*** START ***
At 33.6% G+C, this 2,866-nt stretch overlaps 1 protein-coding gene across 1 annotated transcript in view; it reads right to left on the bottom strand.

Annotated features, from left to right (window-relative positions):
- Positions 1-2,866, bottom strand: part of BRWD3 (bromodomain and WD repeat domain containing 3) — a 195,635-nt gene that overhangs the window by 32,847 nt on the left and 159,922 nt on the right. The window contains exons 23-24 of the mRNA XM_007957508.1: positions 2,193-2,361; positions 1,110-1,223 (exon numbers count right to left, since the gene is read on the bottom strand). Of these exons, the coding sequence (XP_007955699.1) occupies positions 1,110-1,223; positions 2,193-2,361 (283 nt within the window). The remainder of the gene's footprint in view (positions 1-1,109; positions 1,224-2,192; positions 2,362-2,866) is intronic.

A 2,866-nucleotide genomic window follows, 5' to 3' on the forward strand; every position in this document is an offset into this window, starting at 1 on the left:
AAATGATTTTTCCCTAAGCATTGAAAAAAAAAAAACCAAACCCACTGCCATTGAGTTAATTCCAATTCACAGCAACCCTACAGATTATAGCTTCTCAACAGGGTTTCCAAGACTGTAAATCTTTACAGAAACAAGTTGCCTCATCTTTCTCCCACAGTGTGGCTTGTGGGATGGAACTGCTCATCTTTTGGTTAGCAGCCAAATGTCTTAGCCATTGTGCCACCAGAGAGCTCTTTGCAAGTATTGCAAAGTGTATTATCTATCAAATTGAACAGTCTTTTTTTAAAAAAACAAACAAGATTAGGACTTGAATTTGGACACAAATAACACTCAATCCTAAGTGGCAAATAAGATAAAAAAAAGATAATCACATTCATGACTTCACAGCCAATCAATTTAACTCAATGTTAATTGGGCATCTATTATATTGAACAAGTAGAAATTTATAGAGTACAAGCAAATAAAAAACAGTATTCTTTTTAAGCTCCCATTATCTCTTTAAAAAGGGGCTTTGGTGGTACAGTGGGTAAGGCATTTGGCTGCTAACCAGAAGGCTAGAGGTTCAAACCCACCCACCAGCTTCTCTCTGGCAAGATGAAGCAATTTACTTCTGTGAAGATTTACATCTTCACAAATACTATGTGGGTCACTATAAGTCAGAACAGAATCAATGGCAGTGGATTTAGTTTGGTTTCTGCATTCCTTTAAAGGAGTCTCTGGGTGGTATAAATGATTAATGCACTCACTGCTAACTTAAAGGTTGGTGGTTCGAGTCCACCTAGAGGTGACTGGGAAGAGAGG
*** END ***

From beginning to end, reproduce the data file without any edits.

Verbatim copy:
At 33.6% G+C, this 2,866-nt stretch overlaps 1 protein-coding gene across 1 annotated transcript in view; it reads right to left on the bottom strand.

Annotated features, from left to right (window-relative positions):
- Positions 1-2,866, bottom strand: part of BRWD3 (bromodomain and WD repeat domain containing 3) — a 195,635-nt gene that overhangs the window by 32,847 nt on the left and 159,922 nt on the right. The window contains exons 23-24 of the mRNA XM_007957508.1: positions 2,193-2,361; positions 1,110-1,223 (exon numbers count right to left, since the gene is read on the bottom strand). Of these exons, the coding sequence (XP_007955699.1) occupies positions 1,110-1,223; positions 2,193-2,361 (283 nt within the window). The remainder of the gene's footprint in view (positions 1-1,109; positions 1,224-2,192; positions 2,362-2,866) is intronic.

A 2,866-nucleotide genomic window follows, 5' to 3' on the forward strand; every position in this document is an offset into this window, starting at 1 on the left:
AAATGATTTTTCCCTAAGCATTGAAAAAAAAAAAACCAAACCCACTGCCATTGAGTTAATTCCAATTCACAGCAACCCTACAGATTATAGCTTCTCAACAGGGTTTCCAAGACTGTAAATCTTTACAGAAACAAGTTGCCTCATCTTTCTCCCACAGTGTGGCTTGTGGGATGGAACTGCTCATCTTTTGGTTAGCAGCCAAATGTCTTAGCCATTGTGCCACCAGAGAGCTCTTTGCAAGTATTGCAAAGTGTATTATCTATCAAATTGAACAGTCTTTTTTTAAAAAAACAAACAAGATTAGGACTTGAATTTGGACACAAATAACACTCAATCCTAAGTGGCAAATAAGATAAAAAAAAGATAATCACATTCATGACTTCACAGCCAATCAATTTAACTCAATGTTAATTGGGCATCTATTATATTGAACAAGTAGAAATTTATAGAGTACAAGCAAATAAAAAACAGTATTCTTTTTAAGCTCCCATTATCTCTTTAAAAAGGGGCTTTGGTGGTACAGTGGGTAAGGCATTTGGCTGCTAACCAGAAGGCTAGAGGTTCAAACCCACCCACCAGCTTCTCTCTGGCAAGATGAAGCAATTTACTTCTGTGAAGATTTACATCTTCACAAATACTATGTGGGTCACTATAAGTCAGAACAGAATCAATGGCAGTGGATTTAGTTTGGTTTCTGCATTCCTTTAAAGGAGTCTCTGGGTGGTATAAATGATTAATGCACTCACTGCTAACTTAAAGGTTGGTGGTTCGAGTCCACCTAGAGGTGACTGGGAAGAGAGG